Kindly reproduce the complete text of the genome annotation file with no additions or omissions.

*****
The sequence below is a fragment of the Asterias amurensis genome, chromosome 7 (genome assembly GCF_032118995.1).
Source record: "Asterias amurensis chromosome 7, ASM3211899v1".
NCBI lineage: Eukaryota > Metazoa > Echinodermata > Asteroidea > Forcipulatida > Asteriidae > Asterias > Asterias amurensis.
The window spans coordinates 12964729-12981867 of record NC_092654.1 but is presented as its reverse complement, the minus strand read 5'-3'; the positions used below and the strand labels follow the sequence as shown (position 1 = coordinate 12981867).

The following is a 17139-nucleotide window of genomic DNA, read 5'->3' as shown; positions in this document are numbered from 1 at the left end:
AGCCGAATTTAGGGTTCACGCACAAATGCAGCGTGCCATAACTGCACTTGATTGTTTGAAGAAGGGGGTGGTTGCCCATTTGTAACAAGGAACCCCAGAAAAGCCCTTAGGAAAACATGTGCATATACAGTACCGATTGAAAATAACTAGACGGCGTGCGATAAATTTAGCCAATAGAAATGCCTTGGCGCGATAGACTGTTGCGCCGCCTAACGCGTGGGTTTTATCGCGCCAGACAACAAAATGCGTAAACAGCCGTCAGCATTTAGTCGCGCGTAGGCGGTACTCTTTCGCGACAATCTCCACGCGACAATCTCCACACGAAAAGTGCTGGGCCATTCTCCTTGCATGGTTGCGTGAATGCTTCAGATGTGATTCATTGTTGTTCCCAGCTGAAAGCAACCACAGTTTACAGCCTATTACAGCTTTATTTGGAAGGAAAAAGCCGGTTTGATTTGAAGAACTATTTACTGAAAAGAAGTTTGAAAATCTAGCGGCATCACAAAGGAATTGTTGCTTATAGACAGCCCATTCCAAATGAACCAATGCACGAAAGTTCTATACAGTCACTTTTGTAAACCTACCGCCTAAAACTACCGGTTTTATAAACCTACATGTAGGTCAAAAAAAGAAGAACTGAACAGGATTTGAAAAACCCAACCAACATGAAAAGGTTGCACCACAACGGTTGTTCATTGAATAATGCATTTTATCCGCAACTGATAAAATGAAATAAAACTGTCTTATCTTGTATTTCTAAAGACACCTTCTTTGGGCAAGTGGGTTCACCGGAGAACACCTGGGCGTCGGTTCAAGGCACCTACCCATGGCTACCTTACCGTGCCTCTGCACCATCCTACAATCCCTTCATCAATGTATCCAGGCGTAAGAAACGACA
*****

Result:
The sequence below is a fragment of the Asterias amurensis genome, chromosome 7 (genome assembly GCF_032118995.1).
Source record: "Asterias amurensis chromosome 7, ASM3211899v1".
NCBI lineage: Eukaryota > Metazoa > Echinodermata > Asteroidea > Forcipulatida > Asteriidae > Asterias > Asterias amurensis.
The window spans coordinates 12964729-12981867 of record NC_092654.1 but is presented as its reverse complement, the minus strand read 5'-3'; the positions used below and the strand labels follow the sequence as shown (position 1 = coordinate 12981867).

The following is a 17139-nucleotide window of genomic DNA, read 5'->3' as shown; positions in this document are numbered from 1 at the left end:
AGCCGAATTTAGGGTTCACGCACAAATGCAGCGTGCCATAACTGCACTTGATTGTTTGAAGAAGGGGGTGGTTGCCCATTTGTAACAAGGAACCCCAGAAAAGCCCTTAGGAAAACATGTGCATATACAGTACCGATTGAAAATAACTAGACGGCGTGCGATAAATTTAGCCAATAGAAATGCCTTGGCGCGATAGACTGTTGCGCCGCCTAACGCGTGGGTTTTATCGCGCCAGACAACAAAATGCGTAAACAGCCGTCAGCATTTAGTCGCGCGTAGGCGGTACTCTTTCGCGACAATCTCCACGCGACAATCTCCACACGAAAAGTGCTGGGCCATTCTCCTTGCATGGTTGCGTGAATGCTTCAGATGTGATTCATTGTTGTTCCCAGCTGAAAGCAACCACAGTTTACAGCCTATTACAGCTTTATTTGGAAGGAAAAAGCCGGTTTGATTTGAAGAACTATTTACTGAAAAGAAGTTTGAAAATCTAGCGGCATCACAAAGGAATTGTTGCTTATAGACAGCCCATTCCAAATGAACCAATGCACGAAAGTTCTATACAGTCACTTTTGTAAACCTACCGCCTAAAACTACCGGTTTTATAAACCTACATGTAGGTCAAAAAAAGAAGAACTGAACAGGATTTGAAAAACCCAACCAACATGAAAAGGTTGCACCACAACGGTTGTTCATTGAATAATGCATTTTATCCGCAACTGATAAAATGAAATAAAACTGTCTTATCTTGTATTTCTAAAGACACCTTCTTTGGGCAAGTGGGTTCACCGGAGAACACCTGGGCGTCGGTTCAAGGCACCTACCCATGGCTACCTTACCGTGCCTCTGCACCATCCTACAATCCCTTCATCAATGTATCCAGGCGTAAGAAACGACA